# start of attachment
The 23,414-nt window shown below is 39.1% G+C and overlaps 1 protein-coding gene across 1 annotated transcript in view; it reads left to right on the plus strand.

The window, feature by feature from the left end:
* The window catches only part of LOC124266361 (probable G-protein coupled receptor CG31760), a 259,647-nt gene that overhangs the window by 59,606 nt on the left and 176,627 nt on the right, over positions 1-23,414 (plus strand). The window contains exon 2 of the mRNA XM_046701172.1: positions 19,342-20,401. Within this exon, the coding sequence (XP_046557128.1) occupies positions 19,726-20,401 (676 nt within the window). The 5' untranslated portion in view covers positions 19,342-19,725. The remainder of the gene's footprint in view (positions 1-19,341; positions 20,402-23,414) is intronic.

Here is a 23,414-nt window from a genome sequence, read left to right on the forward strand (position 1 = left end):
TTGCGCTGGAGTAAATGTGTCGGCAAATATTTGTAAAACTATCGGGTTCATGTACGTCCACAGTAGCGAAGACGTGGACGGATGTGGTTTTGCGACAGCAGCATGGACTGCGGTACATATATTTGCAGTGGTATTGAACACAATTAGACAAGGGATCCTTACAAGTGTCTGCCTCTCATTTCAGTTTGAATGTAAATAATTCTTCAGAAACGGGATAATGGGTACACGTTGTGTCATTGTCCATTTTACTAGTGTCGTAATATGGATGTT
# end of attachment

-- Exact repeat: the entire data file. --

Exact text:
The 23,414-nt window shown below is 39.1% G+C and overlaps 1 protein-coding gene across 1 annotated transcript in view; it reads left to right on the plus strand.

The window, feature by feature from the left end:
* The window catches only part of LOC124266361 (probable G-protein coupled receptor CG31760), a 259,647-nt gene that overhangs the window by 59,606 nt on the left and 176,627 nt on the right, over positions 1-23,414 (plus strand). The window contains exon 2 of the mRNA XM_046701172.1: positions 19,342-20,401. Within this exon, the coding sequence (XP_046557128.1) occupies positions 19,726-20,401 (676 nt within the window). The 5' untranslated portion in view covers positions 19,342-19,725. The remainder of the gene's footprint in view (positions 1-19,341; positions 20,402-23,414) is intronic.

Here is a 23,414-nt window from a genome sequence, read left to right on the forward strand (position 1 = left end):
TTGCGCTGGAGTAAATGTGTCGGCAAATATTTGTAAAACTATCGGGTTCATGTACGTCCACAGTAGCGAAGACGTGGACGGATGTGGTTTTGCGACAGCAGCATGGACTGCGGTACATATATTTGCAGTGGTATTGAACACAATTAGACAAGGGATCCTTACAAGTGTCTGCCTCTCATTTCAGTTTGAATGTAAATAATTCTTCAGAAACGGGATAATGGGTACACGTTGTGTCATTGTCCATTTTACTAGTGTCGTAATATGGATGTT